I’ve heard this argument many times over, and I tend to agree here. If we think about AI as simply a tool to leverage for our jobs, then we can liken it to the introduction of the calculator. I like this analogy, as it transcends more than just jobs, there is also the impact these tools have on our education systems. Admittedly, it was well before my time, but I am led to believe the introduction of calculators was met with resistance from educators. They were worried that calculators would make us dumber, as we wouldn’t need to think or learn as much (sound familiar?), and students would cheat. Reluctantly, curriculums changed as did examination methods. By the time I reached high school scientific calculators were mandatory, and our math curriculum was based around using the tools available. Recently, I was discussing this exact topic with a university lecturer, who shared a similar outlook. Instead of fighting the tools and technology, she must now adjust her teaching methods to maximise the use of such tools.
My first real ah-ha moment with AI as a tool was along these lines. I needed to interpret a piece of code from a language I was unfamiliar with and converted it to another language I was a little more familiar with (but still not 100% confident). I started to break the code apart and attempt to interpret it, as this was around the time ChatGPT was gaining traction, I figured I’d see if this new tool could help me. Indeed, it broke apart each significant line, explained what was happening, and then succinctly summarised the entire snippet in easily digestible terms. This simple task saved me significant time. Then I started to rewrite the code in the updated language, after I realised I needed to google how to do a task or two, I realised I had a tool that could do this for me. ChatGPT then provided me with the translated code. Ok, so I still had to sanity check the results, but in this case this tool not only saved me hours of work, but my client also benefited as it saved them both time and money.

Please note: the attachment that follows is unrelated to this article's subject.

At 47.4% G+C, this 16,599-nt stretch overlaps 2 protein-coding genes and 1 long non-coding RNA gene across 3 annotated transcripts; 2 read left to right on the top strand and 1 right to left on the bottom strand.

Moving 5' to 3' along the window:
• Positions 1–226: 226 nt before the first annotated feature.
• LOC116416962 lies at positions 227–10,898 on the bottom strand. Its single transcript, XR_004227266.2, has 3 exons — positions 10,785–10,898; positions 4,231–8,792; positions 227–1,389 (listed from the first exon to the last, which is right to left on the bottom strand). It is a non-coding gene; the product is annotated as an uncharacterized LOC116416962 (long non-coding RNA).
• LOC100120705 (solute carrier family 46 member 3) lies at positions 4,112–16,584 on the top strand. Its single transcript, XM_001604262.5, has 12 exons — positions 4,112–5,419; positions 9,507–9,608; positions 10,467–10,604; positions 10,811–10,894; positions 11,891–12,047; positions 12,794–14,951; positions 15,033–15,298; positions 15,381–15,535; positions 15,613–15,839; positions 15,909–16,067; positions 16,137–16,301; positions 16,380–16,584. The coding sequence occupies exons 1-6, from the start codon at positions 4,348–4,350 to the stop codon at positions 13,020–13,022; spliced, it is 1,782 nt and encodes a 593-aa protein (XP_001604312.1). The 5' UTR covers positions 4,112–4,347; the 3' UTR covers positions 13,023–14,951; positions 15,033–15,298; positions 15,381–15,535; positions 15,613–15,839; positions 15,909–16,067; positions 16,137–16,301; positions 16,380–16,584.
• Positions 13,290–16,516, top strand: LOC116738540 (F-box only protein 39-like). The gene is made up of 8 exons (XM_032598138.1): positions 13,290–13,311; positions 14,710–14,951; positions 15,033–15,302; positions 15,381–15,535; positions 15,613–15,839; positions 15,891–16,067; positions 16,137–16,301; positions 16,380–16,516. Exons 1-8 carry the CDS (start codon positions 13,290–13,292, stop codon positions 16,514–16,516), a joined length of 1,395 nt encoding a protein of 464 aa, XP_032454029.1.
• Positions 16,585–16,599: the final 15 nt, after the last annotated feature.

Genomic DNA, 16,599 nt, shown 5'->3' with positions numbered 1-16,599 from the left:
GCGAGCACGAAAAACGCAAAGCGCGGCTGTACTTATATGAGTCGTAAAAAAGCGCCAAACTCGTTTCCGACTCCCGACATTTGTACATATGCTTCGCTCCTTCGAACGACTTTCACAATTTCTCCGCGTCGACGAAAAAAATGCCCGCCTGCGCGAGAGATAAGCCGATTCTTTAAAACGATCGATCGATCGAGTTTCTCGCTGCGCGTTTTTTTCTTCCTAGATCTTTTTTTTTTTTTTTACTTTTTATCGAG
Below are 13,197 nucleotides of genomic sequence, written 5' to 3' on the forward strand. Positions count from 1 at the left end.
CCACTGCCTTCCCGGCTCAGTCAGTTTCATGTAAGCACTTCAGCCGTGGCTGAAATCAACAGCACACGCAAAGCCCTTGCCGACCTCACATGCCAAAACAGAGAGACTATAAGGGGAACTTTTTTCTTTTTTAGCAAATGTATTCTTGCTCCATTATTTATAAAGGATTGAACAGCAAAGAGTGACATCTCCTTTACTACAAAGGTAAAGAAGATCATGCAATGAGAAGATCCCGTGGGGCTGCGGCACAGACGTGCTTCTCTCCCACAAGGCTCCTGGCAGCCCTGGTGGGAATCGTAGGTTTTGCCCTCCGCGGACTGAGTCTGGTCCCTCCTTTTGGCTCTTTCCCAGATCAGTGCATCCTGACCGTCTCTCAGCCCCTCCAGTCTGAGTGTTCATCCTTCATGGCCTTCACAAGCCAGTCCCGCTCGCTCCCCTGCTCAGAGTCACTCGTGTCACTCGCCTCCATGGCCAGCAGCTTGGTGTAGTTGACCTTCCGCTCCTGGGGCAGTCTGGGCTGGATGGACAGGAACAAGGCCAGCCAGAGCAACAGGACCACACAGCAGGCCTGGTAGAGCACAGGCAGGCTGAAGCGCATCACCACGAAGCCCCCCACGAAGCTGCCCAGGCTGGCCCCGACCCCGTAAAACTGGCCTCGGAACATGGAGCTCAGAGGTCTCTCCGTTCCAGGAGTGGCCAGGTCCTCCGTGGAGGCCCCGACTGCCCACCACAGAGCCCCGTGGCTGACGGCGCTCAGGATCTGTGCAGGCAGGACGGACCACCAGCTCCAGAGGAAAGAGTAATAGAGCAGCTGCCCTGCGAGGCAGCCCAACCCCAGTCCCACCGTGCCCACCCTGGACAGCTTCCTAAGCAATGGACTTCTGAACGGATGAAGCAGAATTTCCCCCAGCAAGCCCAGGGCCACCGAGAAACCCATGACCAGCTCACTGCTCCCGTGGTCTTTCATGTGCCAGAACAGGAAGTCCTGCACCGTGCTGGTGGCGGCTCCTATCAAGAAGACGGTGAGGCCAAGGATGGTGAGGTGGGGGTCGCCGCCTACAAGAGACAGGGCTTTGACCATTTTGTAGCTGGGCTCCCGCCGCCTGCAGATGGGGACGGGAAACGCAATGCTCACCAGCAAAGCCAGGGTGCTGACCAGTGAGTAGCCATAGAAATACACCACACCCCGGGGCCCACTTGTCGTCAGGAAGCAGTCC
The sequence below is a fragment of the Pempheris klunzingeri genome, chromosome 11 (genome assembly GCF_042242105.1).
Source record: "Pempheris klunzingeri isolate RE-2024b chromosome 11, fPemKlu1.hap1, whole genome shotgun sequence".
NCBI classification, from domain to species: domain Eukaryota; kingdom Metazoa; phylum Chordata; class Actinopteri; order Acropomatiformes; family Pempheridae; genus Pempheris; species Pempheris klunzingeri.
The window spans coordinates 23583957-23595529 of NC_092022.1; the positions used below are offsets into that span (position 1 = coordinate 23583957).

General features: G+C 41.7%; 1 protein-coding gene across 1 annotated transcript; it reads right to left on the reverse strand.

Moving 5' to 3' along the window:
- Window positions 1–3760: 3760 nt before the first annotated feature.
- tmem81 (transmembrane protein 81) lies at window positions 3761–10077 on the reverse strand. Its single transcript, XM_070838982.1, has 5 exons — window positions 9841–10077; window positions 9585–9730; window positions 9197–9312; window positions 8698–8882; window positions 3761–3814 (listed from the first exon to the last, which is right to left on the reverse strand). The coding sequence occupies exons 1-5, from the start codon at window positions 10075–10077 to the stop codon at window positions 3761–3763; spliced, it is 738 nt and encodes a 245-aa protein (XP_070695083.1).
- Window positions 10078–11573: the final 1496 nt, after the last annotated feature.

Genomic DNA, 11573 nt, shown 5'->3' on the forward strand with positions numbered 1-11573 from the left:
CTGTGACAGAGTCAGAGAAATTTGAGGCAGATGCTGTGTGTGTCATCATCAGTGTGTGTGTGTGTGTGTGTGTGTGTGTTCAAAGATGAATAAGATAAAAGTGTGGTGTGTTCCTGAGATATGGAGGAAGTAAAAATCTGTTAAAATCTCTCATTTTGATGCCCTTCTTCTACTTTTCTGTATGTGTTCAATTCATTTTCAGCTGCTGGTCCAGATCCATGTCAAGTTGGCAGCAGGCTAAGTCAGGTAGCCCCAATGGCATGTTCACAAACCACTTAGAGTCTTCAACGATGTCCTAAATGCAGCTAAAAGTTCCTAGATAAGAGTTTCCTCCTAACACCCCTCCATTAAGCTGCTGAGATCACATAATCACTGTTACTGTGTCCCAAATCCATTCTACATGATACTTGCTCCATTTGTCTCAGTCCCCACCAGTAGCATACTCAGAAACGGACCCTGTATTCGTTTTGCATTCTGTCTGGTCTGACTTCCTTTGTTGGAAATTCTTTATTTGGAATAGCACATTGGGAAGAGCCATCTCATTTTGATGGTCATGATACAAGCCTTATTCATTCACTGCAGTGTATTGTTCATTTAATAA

I’ve spoken to others about this and they too have been able to list off the various AI tools they have used to help in their jobs, to augment their current skills and experience. The feedback I’m hearing is about the positive impact AI has had on their workflow, and how it takes away from the tedium of the basic tasks.
If we take for instance Microsoft’s current general-purpose offerings. They’ve branded their tooling as “Copilot”. First, there was Github copilot, they’ve also got copilot in Power Platform, Microsoft 365, Dynamics 365 and now Windows (Announced at Microsoft Build2023). Surely there is a reason they chose the term “Copilot” rather than simply Pilot or LeadPilot or Captain. They are marketing these simply as tools to help you with your day-to-day tasks. You are still the lead pilot, they are simply there to ensure you are efficient, and to help out when needed.
I solve problems
I’ve had many job titles in the past: Software Developer, Software Engineer, Solution Architect. These days I tend to think of myself as Chief Problem Solver. With this in mind, the main tool at my disposal is software but it is by no means the only tool available. As discussed above, AI is just another tool for me to utilise to solve problems.
Many aspects of my day-to-day job don’t involve writing software. Talking to clients, analysing problems, debugging issues, and documentation. Sure the main output of my job is running software, but it is by no means the main part of it. As it currently stands AI is not capable enough to handle these more complex domains. I’m not saying that it never will be, in fact, it may be likely that in the next 2 - 3 generations of AI, these types of problems will be addressable.
This threat is not new
Ever since I started in the industry, almost 20 years ago, my job has been under threat from outsourcing to cheaper parts of the world. Yet, I’ve still managed to maintain a sustainable career. I know that in Sydney, Australia software development isn’t cheap, some organisations choose to outsource their work to other parts of the world, whilst others choose to keep it here. I’ve heard differing reasons for this: timezone issues, language and/or cultural barriers, quality of work (Although, I believe this is a myth. You don’t always get what you pay for) etc. The reality is that in its current state, AI cannot negate these barriers sufficiently enough to surpass the outsourcing companies and take my job.
I don’t know what I want to do
As discussed previously, at the core of it, I don’t really know what I want to do as my job specifically. However what I am currently focusing on is my purpose, of helping others realise their maximum potential. If I focus on this purpose, then my “job” definition is free to change as it needs to. As discussed in my previous post, 30 years ago, my job didn’t exist, software was an emerging field. Likewise, the jobs of tomorrow are also emerging. Today I may be a Solution Architect, tomorrow? Who knows, and I’m comfortable with this fact. If I focus on my purpose, I know I cannot be replaced by AI anytime soon.
So, am I concerned that AI will take my job? No, not really. I will evolve and grow just like the AI tools will. My challenge is to grow and stay relevant ahead of the curve. This has always been the challenge of my career, as such, I’m looking forward to the challenges ahead, especially with the shiny, fancy new tools available to us.